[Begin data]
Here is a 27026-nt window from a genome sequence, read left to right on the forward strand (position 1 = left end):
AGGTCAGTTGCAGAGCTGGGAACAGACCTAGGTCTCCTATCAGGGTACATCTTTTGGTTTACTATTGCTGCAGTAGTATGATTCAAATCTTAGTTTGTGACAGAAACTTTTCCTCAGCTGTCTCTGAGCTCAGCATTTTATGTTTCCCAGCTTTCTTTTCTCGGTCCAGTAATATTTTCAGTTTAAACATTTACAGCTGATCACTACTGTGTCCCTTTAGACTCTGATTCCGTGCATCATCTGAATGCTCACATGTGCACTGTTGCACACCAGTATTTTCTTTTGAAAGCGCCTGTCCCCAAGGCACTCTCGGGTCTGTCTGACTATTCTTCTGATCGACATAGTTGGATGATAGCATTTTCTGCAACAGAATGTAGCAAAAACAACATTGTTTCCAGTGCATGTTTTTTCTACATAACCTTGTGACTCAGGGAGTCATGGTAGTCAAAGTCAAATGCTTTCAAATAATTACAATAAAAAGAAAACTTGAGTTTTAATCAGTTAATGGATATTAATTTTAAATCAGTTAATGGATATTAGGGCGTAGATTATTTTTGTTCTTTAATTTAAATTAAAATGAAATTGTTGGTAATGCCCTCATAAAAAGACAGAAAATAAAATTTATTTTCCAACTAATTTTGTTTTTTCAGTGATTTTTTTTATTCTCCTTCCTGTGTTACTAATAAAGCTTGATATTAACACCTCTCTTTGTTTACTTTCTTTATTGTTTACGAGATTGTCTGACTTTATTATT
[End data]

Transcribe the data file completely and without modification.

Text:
Here is a 27026-nt window from a genome sequence, read left to right on the forward strand (position 1 = left end):
AGGTCAGTTGCAGAGCTGGGAACAGACCTAGGTCTCCTATCAGGGTACATCTTTTGGTTTACTATTGCTGCAGTAGTATGATTCAAATCTTAGTTTGTGACAGAAACTTTTCCTCAGCTGTCTCTGAGCTCAGCATTTTATGTTTCCCAGCTTTCTTTTCTCGGTCCAGTAATATTTTCAGTTTAAACATTTACAGCTGATCACTACTGTGTCCCTTTAGACTCTGATTCCGTGCATCATCTGAATGCTCACATGTGCACTGTTGCACACCAGTATTTTCTTTTGAAAGCGCCTGTCCCCAAGGCACTCTCGGGTCTGTCTGACTATTCTTCTGATCGACATAGTTGGATGATAGCATTTTCTGCAACAGAATGTAGCAAAAACAACATTGTTTCCAGTGCATGTTTTTTCTACATAACCTTGTGACTCAGGGAGTCATGGTAGTCAAAGTCAAATGCTTTCAAATAATTACAATAAAAAGAAAACTTGAGTTTTAATCAGTTAATGGATATTAATTTTAAATCAGTTAATGGATATTAGGGCGTAGATTATTTTTGTTCTTTAATTTAAATTAAAATGAAATTGTTGGTAATGCCCTCATAAAAAGACAGAAAATAAAATTTATTTTCCAACTAATTTTGTTTTTTCAGTGATTTTTTTTATTCTCCTTCCTGTGTTACTAATAAAGCTTGATATTAACACCTCTCTTTGTTTACTTTCTTTATTGTTTACGAGATTGTCTGACTTTATTATT